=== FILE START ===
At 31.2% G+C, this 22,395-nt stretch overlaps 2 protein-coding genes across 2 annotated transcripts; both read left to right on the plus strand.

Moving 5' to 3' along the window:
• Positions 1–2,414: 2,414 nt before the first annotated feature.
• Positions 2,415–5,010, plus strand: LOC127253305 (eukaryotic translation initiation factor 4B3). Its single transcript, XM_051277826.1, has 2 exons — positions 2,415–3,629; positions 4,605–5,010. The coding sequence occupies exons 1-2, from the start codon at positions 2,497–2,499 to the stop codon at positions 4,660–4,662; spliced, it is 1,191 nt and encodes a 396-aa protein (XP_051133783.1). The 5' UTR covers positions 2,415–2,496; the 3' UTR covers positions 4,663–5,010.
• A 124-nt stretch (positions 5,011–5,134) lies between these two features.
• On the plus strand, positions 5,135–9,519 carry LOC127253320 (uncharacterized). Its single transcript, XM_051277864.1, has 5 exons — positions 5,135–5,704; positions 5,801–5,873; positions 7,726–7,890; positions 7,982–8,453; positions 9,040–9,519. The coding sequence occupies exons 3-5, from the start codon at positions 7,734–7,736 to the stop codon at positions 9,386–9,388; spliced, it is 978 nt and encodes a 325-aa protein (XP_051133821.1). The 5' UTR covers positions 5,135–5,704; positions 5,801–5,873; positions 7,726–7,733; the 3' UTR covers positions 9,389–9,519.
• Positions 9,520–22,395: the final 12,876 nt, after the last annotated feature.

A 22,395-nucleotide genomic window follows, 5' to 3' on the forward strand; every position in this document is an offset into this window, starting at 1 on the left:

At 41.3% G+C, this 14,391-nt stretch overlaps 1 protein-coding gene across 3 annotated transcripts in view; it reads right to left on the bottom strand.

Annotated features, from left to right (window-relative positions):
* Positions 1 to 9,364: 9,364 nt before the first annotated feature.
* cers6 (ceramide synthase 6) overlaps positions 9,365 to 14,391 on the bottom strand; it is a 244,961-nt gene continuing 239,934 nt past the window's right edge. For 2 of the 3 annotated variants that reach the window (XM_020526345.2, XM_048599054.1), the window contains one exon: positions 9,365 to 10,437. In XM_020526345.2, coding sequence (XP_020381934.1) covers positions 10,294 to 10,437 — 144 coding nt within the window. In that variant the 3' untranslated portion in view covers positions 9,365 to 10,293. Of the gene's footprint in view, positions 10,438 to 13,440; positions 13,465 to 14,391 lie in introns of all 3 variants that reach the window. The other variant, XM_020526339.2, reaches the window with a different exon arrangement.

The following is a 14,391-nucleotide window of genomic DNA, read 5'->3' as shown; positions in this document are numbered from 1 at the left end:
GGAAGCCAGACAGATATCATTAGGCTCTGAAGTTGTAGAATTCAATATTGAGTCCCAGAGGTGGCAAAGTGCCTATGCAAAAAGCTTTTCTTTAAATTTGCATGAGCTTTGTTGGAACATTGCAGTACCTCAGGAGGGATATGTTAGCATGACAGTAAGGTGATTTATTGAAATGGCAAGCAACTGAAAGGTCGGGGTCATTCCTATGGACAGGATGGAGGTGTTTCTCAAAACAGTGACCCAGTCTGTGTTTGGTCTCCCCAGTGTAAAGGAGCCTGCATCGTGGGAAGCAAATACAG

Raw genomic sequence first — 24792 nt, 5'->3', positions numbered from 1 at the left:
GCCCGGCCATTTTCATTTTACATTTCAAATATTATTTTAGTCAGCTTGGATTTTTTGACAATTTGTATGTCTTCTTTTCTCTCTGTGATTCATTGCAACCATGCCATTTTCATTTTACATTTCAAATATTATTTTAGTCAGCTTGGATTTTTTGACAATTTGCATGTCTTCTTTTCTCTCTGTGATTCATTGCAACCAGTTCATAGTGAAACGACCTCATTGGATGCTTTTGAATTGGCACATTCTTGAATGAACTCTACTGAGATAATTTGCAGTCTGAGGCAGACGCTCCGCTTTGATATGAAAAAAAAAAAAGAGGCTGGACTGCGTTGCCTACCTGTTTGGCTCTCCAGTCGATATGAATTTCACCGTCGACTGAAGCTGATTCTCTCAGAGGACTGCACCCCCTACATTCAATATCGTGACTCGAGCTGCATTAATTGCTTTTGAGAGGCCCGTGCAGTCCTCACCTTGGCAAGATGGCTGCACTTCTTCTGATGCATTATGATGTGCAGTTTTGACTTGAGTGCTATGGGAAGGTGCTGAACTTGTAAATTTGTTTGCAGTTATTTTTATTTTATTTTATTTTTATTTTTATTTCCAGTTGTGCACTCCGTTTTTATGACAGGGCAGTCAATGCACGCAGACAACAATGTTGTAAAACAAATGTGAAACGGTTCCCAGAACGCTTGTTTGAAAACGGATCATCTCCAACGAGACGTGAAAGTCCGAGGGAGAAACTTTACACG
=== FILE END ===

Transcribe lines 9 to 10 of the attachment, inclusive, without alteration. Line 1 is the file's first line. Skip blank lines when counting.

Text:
At 41.3% G+C, this 14,391-nt stretch overlaps 1 protein-coding gene across 3 annotated transcripts in view; it reads right to left on the bottom strand.

Annotated features, from left to right (window-relative positions):